Our laboratory is investigating how malaria parasites and human hosts interact. To do this we are conducting field- and laboratory-based studies in malaria-affected regions of Papua New Guinea, the Solomon Islands, Thailand and Brazil.
Particular aims of our research are to understand:
Which people in malaria-affected communities are getting infected with Plasmodium parasites.
Who among these people are at high risk of getting sick with malaria.
What factors contribute to getting sick with malaria.
Who contributes most to the onwards transmission the parasites to the mosquitoes.
We are using this knowledge to monitor the impact of malaria control, and to develop new interventions to treat malaria, prevent new infections and identify and target areas of high malaria transmission risk. Our ultimate goal is to contribute to malaria elimination programs.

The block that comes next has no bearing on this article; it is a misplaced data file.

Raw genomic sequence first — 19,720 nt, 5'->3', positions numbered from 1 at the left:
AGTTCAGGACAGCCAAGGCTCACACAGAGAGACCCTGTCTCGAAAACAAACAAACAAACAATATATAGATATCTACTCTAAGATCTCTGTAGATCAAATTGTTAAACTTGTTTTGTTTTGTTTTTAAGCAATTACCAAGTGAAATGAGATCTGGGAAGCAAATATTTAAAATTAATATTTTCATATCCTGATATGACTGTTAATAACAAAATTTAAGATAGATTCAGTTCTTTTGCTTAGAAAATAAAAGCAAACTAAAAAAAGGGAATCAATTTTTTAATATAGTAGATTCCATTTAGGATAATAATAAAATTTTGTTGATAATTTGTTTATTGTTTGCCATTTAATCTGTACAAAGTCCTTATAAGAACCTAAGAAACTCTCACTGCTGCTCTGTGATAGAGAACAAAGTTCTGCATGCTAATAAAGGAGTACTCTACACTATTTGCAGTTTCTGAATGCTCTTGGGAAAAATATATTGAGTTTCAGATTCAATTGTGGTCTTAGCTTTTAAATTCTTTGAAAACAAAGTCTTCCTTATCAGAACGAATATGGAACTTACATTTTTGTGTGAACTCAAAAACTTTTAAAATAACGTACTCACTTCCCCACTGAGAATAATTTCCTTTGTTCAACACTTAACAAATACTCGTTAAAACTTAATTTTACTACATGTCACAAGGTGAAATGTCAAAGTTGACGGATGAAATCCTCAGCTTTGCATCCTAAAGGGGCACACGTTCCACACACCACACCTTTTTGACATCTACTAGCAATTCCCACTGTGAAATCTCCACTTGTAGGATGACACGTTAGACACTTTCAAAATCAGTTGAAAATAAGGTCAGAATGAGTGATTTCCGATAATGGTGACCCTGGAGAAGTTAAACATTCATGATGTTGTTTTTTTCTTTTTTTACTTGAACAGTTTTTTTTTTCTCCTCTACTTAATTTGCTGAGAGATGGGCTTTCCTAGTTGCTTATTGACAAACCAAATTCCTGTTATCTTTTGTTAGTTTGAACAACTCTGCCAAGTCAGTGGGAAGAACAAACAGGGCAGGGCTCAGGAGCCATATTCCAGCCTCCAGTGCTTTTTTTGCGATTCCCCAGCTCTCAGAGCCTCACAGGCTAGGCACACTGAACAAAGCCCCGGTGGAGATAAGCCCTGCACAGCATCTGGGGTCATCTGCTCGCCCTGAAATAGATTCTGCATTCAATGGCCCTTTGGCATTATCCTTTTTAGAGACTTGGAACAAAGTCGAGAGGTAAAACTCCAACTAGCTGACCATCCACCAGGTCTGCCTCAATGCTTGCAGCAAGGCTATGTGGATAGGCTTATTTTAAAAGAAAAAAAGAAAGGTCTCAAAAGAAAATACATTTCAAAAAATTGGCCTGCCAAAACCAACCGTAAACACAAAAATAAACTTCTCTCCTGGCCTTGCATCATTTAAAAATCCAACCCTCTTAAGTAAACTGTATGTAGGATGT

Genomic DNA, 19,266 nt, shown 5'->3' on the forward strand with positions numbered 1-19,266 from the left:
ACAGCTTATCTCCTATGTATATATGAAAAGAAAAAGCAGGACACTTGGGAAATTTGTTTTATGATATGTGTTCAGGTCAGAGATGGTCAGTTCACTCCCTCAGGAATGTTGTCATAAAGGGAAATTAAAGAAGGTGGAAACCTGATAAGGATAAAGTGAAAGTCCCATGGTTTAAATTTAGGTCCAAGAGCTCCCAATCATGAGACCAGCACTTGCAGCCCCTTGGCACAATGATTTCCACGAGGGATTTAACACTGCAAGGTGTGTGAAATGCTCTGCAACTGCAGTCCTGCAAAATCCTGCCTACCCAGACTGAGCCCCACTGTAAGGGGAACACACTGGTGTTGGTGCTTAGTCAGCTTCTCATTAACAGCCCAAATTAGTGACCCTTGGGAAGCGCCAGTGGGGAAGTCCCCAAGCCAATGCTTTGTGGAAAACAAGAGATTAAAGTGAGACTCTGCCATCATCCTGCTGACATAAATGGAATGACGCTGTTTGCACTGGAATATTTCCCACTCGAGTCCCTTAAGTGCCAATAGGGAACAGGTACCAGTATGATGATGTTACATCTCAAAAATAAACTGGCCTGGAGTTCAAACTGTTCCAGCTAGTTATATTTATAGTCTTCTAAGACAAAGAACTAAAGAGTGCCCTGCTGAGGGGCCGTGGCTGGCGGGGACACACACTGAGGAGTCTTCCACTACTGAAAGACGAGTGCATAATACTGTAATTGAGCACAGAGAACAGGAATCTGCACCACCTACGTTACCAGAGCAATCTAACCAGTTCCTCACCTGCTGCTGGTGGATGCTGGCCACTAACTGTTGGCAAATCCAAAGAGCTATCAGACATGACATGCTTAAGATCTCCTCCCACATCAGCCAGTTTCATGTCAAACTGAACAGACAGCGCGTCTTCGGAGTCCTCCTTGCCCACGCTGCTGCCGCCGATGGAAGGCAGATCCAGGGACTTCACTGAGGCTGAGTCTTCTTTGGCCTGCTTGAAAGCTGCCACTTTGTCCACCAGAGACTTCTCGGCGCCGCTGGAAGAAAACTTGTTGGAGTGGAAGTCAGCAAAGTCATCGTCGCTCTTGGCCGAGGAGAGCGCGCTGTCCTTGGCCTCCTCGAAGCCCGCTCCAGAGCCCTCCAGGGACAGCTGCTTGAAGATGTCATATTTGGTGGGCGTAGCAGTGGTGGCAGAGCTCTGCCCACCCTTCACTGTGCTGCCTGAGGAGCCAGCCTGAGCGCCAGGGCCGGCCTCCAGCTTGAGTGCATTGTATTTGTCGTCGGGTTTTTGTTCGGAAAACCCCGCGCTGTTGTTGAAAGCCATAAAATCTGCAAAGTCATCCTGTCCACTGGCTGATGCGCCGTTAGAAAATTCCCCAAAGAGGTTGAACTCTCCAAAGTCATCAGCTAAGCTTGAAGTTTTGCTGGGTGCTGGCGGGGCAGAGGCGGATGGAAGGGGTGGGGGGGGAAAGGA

We aim to study malaria host-parasite interactions with a particular focus on gaining a better understanding of:
Differential patterns of natural acquisition of immune responses and their association with parasite exposure and protection from infection.
Parasite dynamics within the human host and the genetic diversity and evolutionary history of parasites.
Transmission epidemiology and biology of Plasmodium gametocytes and sporozoites.
Host genetic adaptation to malaria.
Major foci of our research are:
Comparative studies of P. vivax and P. falciparum.
The impact of intensified control on host-parasite interactions.
These questions are being addressed with a range of epidemiological studies conducted across a range of transmission settings (Papua New Guinea, the Solomon Islands, Thailand and Brazil) by combining detailed molecular and immunological studies with an in-depth epidemiological analyses and mathematical modeling
In addition we conduct clinical trials of novel interventions for the prevention and treatment of malaria in children and pregnant mothers and study the etiology of severe malaria in Melanesian children.